Coughs and colds are extremely common in young children. Over the first year of life, your child is likely to have up to 8 of these episodes.
- Coughing is the body’s natural way of clearing infection.
- Most of these are likely to be caused by a virus, which means that antibiotics are of no benefit (and may actually result in side effects such as rash and diarrhoea, as well as increasing the risk of them developing antibiotic resistance).
- Having green snot or a noisy chest does not mean that your child has an infection requiring antibiotics.
- It can sometimes be harder to identify the cause of a cough. In general, if it is associated with a runny nose, red eyes, ear pain or a wheeze, it is far more likely to be viral. Noisy chests are also common in young children with viral infections.
- Coughing can wake a child in the night but does not mean the illness is more severe.
- Children requiring antibiotics usually appear more unwell, with difficulty breathing, drowsiness, cold hands and feet and possibly blue lips – your child may need urgent medical attention if any of these features are present. Use the symptom checker below to help you decide what to do.
Watch a GP and health visitor talking about what they would look out for in a child with a cough and cold:
When should I worry and what should I do?
Call 999 or go to A&E now if your child:
- Is going blue around the lips
- Has pauses in their breathing (apnoea) or has an irregular breathing pattern or starts grunting
- A harsh breath noise as they breathe in (stridor) present all of the time (even when they are not upset)
- Too breathless to talk / eat or drink
- Becomes pale, mottled, and feels abnormally cold to touch
- Becomes extremely agitated (crying inconsolably despite distraction), confused or very lethargic (difficult to wake)
- Develops a rash that does not disappear with pressure (the ‘Glass Test’)
Call 111 or ask for an urgent GP appointment if your child:
- Has laboured/rapid breathing or they are working hard to breath – drawing in of the muscles below the lower ribs, at the neck or between the ribs (recession)
- A harsh breath noise as they breathe in (stridor) present only when they are upset.
- Seems dehydrated (sunken eyes, drowsy or passed no urine for 12 hours)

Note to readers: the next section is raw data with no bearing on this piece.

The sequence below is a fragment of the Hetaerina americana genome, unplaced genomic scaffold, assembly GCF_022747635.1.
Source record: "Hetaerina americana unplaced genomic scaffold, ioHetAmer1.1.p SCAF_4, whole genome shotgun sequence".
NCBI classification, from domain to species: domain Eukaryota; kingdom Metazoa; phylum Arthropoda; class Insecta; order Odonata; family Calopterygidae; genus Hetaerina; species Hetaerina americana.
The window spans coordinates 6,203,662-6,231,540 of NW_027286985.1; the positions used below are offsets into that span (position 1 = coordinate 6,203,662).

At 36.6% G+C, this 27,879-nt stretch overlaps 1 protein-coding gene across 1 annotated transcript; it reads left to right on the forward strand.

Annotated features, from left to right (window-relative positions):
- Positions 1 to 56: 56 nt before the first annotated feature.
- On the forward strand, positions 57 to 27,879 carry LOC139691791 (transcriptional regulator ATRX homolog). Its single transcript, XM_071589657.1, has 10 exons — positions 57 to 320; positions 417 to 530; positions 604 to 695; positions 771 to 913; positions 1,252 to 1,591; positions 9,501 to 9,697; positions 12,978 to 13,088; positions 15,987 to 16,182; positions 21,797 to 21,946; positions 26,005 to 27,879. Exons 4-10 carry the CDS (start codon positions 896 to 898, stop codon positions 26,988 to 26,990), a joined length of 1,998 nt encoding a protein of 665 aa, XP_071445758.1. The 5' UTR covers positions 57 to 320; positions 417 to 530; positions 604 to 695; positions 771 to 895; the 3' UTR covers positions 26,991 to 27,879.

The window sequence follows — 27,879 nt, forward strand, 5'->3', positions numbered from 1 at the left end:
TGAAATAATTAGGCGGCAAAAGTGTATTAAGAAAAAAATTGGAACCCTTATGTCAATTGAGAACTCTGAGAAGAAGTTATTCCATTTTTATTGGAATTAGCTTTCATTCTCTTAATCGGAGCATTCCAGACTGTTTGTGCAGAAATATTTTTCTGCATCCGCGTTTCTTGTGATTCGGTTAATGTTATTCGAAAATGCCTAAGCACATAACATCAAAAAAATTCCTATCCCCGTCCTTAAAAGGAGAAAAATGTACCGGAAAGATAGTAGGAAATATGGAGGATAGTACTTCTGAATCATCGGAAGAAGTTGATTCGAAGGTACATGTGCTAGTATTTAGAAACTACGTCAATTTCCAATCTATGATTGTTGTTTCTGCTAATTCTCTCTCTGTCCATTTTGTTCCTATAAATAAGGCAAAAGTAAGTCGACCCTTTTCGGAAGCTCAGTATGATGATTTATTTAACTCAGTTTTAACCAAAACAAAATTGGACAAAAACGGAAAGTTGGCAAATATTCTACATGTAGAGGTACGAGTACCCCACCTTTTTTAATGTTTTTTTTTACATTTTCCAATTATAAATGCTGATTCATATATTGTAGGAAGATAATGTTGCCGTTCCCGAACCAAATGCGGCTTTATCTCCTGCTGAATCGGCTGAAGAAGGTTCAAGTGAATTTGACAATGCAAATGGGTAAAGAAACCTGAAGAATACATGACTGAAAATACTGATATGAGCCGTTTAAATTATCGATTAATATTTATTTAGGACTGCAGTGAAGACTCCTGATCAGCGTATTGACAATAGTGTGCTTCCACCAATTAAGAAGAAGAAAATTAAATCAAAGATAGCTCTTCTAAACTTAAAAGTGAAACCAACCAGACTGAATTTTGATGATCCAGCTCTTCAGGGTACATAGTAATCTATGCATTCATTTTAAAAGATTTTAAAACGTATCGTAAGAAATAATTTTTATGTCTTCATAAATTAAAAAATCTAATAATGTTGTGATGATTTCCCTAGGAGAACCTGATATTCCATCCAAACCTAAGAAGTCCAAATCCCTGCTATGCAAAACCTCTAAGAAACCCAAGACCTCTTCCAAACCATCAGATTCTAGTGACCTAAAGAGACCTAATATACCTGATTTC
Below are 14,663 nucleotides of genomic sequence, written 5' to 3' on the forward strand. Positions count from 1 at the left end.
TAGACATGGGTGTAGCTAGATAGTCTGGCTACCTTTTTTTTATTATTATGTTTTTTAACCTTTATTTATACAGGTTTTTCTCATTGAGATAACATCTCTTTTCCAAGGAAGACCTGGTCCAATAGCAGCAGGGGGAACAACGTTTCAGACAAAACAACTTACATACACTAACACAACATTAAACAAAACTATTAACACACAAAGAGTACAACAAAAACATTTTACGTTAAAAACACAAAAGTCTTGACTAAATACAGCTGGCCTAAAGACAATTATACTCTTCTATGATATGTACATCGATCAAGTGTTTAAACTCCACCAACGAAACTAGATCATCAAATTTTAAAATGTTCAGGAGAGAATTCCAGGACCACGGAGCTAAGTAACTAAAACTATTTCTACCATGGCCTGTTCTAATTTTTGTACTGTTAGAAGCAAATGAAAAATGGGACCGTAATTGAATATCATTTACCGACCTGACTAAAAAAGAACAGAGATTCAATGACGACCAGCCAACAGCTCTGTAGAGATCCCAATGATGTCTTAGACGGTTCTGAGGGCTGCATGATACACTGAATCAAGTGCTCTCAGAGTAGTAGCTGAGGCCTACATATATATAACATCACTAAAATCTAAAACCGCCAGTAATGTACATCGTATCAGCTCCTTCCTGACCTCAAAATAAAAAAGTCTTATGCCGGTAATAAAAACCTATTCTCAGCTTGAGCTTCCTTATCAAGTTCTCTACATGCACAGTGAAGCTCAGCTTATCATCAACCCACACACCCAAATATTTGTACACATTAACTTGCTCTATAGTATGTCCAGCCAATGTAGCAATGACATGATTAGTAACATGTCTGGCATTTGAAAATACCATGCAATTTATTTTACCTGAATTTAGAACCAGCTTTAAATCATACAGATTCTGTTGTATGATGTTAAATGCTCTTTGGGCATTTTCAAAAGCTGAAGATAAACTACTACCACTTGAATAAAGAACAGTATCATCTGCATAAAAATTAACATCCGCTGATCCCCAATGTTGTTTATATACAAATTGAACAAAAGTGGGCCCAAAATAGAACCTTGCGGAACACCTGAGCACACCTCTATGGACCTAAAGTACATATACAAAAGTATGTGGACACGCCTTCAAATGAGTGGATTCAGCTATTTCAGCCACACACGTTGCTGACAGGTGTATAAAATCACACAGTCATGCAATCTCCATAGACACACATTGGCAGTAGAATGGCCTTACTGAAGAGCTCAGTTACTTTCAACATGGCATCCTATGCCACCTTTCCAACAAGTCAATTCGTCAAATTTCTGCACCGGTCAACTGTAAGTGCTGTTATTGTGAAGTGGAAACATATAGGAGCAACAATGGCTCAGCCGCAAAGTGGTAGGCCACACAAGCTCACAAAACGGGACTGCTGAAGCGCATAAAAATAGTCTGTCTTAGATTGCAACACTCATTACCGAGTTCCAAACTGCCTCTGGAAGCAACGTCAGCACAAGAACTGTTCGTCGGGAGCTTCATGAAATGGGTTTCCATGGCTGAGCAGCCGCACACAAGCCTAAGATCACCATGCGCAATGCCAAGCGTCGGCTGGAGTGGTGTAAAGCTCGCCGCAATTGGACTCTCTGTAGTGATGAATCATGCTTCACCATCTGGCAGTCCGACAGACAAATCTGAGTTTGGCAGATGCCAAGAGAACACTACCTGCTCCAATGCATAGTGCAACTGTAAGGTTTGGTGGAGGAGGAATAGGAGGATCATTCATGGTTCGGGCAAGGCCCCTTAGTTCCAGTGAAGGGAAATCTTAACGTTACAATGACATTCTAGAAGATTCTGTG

- Is becoming drowsy (excessively sleepy) or irritable (unable to settle them with cuddles, toys, TV, food or snacks) – especially if they remain drowsy or irritable despite their fever coming down
- Has extreme shivering or complains of muscle pain
- Is 3 to 6 months of age with a temperature of 39°C / 102.2°F or above (but fever is common in babies up to 2 days after they receive vaccinations)
- Continues to have a fever of 38.0°C or above for more than 5 days
- Is getting worse or if you are worried
Get general advice on the NHS website or from your local Pharmacy if your child:
- Keep your child well hydrated by offering them lots of fluids
- Most children with coughs/colds do not require treatment with antibiotics. Antibiotics rarely speed up recovery and often cause side effects such as rash and diarrhoea. They will also promote the development of antibiotic resistant bacteria in your child
- Try children’s paracetamol and/or ibuprofen – cough syrup does not tend to help with coughs
- Try using saline nose drops or spray if your baby has a blocked nose
- For children over 1 year, a spoon of honey (perhaps in a warm drink) half an hour before bed may help them to wake less often in the night because of cough
- For children over 2 years, vapour rubs (containing camphor, menthol and/or eucalyptus) may help children sleep better
Antibiotics don’t usually speed up recovery!
Where should you seek help?
- If it is non-urgent, speak to your local pharmacist or health visitor
- Or contact you GP practice and a qualified member of the clinical team will assess if your child needs to be seen urgently. For an urgent out-of-hours GP appointment, call NHS 111
You should only call 999 or go your nearest A&E department in critical or life threatening situations.